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‘My heart showeth me the wickdness of the ungodly: that there is no fear of God before his eyes. For he flattereth himself in his own sight: until his abominable sin be found out.’
Psalms 36:1-2 (Prayer Book Version)
The word ‘guilt,’ like the German ‘schuld,’ means a debt. It is derived from the Anglo-Saxon verb ‘gildan,’ to pay. How natural the metaphor is we may see from the fact that our Lord chose it in the parable of the unforgiven debtor; and in the Lord’s Prayer He taught us to say, ‘Forgive us our debts as we forgive our debtors.’ So, too, the metaphor for a man’s redemption is apodosis, the payment of a debt. A guilty man is a man who, being justly chargeable with some crime, has a penalty to pay, either to the laws of his country or to the eternal laws of God, or to both. All have sinned. How does God awaken men from their trance and dream of security?
In various ways. I would ask you to mark them.
I. Sometimes by irretrievable failure in the one high wish or noble end of a man’s wasted life.—When haply you shall desire to accomplish some worthy end, that your life may not be wholly in vain, it may be that words of warning will come back across your mind like a driving gloom, and your fate shall be like that of the young knight seeking the Holy Grail to whom, as everything slipped into ashes before him at a touch, then—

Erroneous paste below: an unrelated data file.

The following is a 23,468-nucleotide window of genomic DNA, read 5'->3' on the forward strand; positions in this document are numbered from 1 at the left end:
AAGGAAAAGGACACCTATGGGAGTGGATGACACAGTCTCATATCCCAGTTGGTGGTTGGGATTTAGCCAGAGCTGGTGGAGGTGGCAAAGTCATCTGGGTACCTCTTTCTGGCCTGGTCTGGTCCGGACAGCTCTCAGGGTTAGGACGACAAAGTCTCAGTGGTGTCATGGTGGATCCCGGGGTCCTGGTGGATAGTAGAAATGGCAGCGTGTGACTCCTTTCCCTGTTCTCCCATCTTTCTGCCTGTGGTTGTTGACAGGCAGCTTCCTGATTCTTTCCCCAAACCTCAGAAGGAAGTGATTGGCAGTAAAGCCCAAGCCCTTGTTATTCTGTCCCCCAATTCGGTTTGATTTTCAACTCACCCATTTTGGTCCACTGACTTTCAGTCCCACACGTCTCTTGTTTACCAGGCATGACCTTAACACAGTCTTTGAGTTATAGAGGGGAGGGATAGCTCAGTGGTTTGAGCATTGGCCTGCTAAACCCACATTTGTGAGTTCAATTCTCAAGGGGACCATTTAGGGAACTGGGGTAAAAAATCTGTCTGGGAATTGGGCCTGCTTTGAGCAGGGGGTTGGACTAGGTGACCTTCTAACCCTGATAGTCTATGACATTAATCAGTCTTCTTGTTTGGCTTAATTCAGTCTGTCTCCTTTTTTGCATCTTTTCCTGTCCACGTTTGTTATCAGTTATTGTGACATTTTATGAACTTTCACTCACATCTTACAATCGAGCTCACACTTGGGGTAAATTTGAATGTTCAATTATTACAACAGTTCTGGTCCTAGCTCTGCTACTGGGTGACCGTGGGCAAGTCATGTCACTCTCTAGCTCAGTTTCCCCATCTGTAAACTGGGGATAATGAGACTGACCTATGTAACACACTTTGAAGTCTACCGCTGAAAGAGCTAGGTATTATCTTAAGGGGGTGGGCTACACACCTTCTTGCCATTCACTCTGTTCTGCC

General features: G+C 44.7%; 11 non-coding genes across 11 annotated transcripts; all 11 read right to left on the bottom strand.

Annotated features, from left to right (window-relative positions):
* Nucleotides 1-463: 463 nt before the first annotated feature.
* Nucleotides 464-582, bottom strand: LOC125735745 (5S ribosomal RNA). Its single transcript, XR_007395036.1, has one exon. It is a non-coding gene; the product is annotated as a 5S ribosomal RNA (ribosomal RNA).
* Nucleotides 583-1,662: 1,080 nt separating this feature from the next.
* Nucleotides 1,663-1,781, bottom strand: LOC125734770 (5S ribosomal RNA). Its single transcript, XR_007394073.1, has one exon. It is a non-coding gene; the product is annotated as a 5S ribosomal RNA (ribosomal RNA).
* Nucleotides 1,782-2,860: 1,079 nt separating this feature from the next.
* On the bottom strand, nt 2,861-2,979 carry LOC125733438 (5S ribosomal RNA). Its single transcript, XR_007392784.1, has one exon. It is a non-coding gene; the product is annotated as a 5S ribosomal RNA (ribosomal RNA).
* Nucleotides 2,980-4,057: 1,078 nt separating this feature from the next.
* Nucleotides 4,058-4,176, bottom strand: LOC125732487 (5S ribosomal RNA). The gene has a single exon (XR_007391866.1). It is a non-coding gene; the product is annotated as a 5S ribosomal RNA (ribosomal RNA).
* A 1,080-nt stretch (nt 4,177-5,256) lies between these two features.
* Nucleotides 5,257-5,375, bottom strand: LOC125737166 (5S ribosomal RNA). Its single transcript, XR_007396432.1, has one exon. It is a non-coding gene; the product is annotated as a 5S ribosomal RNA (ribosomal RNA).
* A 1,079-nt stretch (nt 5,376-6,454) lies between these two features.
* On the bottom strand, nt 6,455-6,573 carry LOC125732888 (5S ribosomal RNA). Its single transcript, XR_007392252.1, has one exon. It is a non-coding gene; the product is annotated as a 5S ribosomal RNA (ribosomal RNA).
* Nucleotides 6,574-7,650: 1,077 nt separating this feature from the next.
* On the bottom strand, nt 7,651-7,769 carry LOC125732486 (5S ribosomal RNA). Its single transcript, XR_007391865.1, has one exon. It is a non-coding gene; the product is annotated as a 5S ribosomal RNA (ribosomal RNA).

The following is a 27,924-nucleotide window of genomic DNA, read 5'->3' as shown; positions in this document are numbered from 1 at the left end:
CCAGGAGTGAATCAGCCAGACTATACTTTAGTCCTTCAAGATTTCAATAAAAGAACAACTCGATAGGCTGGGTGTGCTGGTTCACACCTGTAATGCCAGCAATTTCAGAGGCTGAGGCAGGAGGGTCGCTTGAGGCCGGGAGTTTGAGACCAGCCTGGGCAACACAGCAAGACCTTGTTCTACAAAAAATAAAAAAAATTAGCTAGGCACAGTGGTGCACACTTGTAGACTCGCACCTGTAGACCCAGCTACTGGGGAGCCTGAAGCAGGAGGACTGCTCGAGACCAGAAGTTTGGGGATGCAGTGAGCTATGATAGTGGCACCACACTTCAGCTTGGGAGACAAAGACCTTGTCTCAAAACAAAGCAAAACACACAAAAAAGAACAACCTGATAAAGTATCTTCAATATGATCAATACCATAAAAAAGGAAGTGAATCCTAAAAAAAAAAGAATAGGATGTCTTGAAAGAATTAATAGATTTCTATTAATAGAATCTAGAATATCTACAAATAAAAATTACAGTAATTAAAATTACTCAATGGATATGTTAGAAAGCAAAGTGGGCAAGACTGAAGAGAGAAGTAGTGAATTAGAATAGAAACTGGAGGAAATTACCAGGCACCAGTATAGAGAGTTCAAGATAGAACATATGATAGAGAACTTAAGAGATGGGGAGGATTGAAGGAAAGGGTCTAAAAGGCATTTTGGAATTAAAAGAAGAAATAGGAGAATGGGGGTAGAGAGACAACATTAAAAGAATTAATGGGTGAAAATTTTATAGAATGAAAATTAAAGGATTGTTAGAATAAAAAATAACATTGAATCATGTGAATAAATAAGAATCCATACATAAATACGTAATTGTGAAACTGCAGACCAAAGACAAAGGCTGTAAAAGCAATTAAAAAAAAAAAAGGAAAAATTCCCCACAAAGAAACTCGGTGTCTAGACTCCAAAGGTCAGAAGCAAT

‘The mind of man is a reflecting telescope. The heart is the mirror. The poet finds there a representation of the transgressor. As common in Hebrew poetry, the description is sevenfold—(1) practical atheism, (2) self-flattery, (3) false speech, (4) the loss of power to know the right, (5) evil imagination, (6) a course of doing what is not good, and (7) an acceptance of evil. There is possibly a gradation here. But assuredly by these seven bold strokes there is outlined a terrible portrait of a sinner. No special act is mentioned. It is for the most part the inner life of darkness that is described. The light of the fear of God is gone, and with it the power to understand what is right, and to see conduct in a true light. It is a portrait the lurid colours of which become more evident when carefully studied. Nor is there any mention of judgments or of punishment. The evil is hateful on its own account. It is no superficial view. It reveals a profound knowledge of human nature, going deeper than acts. It is a pre-libation of the morality of Jesus Christ, showing that the inner life of thought and feeling, of darkness and light within, is the true man. This “oracle of the transgression of wicked man” is not the work of an ordinary observer. For real acquaintance with human nature as it is, broken and befouled by the fall, it would be difficult to find a description that can surpass this.’
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Nisbet, James. "Commentary on Psalms 36". The Church Pulpit Commentary. https://www.studylight.org/
the Week of Proper 14 / Ordinary 19